As Midterms Near, Israel Is Again a Battleground for U.S. Politicians

Democrats angry at Republican attempts to 'manipulate assistance to Israel for political ends'.

America's financial aid to Israel has once again become a political football in Washington as the United States prepares to vote in midterm congressional elections next month.

Eric Cantor, the only Jewish Republican in the U.S. Congress and the minority whip in the lower House of Representatives, this week proposed reclassifying aid to Israel away from the national foreign aid budget to the defense budget.

jet - Eliahu Hershkovitz - October 6, 2010
Eliahu Hershkovitz

Behind the initiative, Cantor says, is a wider attempt to cancel U.S. aid to countries who do not share American interests, a cry echoing round Republican campaign meetings – accompanied, of course, by strenuous denials of any attempt to buy votes.

According to Cantor, funds to Israel need to be ring-fenced in case Congress votes down aid packages for other foreign allies.

Some democrats reacted angrily to the move. Rep. Nita Lowey (D-New York), attacked Cantor's scheme, calling it "irresponsible" and saying it threatened to destroy bipartisan cooperation on aid to Israel and foreign assistance in general.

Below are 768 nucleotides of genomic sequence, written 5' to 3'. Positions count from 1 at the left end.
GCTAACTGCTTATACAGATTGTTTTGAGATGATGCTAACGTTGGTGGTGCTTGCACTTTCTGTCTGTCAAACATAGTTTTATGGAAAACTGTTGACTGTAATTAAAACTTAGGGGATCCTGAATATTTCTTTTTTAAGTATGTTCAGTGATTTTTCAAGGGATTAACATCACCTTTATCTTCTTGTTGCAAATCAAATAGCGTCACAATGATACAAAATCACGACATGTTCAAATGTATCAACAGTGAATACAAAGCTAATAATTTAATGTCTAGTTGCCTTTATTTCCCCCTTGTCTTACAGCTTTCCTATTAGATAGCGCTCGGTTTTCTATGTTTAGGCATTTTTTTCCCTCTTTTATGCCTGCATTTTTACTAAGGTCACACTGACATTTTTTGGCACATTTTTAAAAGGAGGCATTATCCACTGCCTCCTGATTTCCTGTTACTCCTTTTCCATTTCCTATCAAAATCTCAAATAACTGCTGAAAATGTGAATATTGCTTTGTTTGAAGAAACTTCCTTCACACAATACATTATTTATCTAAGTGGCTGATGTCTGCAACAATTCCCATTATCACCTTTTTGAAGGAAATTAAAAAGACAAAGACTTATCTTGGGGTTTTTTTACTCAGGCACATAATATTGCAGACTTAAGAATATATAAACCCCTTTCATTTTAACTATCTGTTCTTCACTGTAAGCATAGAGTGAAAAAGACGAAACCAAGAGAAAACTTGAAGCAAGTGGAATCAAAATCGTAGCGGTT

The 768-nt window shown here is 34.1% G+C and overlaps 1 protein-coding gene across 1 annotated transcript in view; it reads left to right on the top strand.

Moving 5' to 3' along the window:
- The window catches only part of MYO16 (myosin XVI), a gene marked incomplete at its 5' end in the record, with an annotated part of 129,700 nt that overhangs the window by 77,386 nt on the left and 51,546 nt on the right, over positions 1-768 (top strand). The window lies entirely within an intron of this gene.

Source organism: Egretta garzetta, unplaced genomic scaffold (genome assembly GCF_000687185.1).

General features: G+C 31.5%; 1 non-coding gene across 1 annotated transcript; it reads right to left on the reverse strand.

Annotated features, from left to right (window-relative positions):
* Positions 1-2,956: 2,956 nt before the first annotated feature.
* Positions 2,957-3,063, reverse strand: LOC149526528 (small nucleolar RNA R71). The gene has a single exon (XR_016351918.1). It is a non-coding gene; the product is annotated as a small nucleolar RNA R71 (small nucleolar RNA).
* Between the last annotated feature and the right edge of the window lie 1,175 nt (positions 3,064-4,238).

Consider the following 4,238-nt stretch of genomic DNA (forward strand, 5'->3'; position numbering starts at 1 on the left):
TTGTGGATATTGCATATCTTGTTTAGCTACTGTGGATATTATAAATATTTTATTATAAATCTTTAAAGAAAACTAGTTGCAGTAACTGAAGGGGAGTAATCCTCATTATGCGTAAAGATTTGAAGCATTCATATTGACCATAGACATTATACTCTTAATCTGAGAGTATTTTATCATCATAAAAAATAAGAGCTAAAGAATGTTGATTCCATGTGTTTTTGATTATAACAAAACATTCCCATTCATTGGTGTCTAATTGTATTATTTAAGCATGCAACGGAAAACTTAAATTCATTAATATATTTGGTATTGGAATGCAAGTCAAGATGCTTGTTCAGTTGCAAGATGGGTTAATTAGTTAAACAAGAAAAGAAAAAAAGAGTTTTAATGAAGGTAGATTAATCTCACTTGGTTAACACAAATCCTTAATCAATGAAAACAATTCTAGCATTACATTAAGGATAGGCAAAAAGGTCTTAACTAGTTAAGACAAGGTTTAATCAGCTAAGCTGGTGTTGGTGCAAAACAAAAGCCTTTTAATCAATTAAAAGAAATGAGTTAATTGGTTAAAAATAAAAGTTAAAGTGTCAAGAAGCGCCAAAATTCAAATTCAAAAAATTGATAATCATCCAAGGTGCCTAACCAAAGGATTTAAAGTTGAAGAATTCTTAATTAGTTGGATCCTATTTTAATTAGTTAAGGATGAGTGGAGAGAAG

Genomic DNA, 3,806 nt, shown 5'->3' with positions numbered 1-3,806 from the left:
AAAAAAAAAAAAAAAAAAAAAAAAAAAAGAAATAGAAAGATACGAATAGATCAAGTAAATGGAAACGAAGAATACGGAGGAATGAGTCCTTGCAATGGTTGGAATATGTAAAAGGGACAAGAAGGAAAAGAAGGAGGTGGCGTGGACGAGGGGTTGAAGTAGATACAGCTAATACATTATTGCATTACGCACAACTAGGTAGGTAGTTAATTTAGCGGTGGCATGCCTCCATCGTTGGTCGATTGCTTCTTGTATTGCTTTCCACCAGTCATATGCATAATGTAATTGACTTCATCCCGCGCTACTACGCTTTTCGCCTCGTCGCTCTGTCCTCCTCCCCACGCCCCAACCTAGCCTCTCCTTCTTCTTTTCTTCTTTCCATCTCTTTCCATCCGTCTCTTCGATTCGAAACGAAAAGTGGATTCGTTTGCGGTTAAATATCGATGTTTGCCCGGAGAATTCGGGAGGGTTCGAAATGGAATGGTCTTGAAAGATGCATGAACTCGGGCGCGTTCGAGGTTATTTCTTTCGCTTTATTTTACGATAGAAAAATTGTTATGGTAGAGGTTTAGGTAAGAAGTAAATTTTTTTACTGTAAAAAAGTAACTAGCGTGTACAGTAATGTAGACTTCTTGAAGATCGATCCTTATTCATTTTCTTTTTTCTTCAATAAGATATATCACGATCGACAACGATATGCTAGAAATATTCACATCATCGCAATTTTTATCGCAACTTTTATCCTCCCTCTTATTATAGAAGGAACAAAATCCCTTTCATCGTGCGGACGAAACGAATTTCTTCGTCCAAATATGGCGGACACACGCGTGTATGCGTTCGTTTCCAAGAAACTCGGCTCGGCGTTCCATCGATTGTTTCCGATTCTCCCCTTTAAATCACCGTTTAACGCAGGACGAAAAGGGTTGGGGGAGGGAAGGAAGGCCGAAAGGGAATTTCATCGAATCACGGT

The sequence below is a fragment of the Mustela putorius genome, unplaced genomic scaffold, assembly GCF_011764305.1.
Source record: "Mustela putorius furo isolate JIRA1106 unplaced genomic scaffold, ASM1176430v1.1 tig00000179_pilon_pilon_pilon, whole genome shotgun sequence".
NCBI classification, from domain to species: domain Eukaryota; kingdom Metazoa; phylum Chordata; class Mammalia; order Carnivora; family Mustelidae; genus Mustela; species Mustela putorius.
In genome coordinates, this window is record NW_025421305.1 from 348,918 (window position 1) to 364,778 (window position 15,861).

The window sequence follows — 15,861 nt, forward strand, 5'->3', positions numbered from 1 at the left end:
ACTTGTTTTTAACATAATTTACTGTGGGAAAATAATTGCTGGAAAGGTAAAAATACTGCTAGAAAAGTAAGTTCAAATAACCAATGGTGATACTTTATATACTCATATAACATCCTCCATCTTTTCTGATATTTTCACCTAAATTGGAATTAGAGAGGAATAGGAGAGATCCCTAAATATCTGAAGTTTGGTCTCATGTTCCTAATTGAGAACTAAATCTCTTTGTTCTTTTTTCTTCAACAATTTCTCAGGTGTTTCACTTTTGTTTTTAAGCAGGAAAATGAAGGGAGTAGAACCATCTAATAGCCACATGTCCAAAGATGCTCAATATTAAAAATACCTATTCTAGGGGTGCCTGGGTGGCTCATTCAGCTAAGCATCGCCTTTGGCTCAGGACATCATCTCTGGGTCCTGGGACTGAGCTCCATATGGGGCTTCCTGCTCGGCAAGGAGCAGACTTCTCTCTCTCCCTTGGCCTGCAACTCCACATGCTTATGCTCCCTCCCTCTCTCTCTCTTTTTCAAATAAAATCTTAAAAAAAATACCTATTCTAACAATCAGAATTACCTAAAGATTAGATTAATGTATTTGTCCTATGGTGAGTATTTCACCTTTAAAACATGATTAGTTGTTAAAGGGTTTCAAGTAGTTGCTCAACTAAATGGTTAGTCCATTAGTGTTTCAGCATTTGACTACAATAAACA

“Cantor’s proposal is as transparent as it is reckless," Lowey said. "Manipulating aid to Israel in this way would dangerously threaten continued bipartisan agreement on national security policy and programs other than direct assistance to Israel that aid in its security."

J Street, a liberal U.S. pro-Israel lobby group, also opposed Cantor's plan.

"J Street opposes separating aid to Israel from the foreign assistance appropriations to other countries for the sake of accommodating right-wing politicians who are ideologically opposed to foreign aid," the group said in a statement.

"U.S. assistance to Israel can only maximize our ally’s security when provided in concert with economic and military aid to other countries that enhances stability by fighting poverty and extremism in the region and beyond."

In 2008, during the Republican presidency of George W. Bush, Congress approved aid of $3bn to Israel each year for a decade. Bush's Democratic successor, Barack Obama, upheld the aid program adding additional funds for Israeli anti-rocket systems.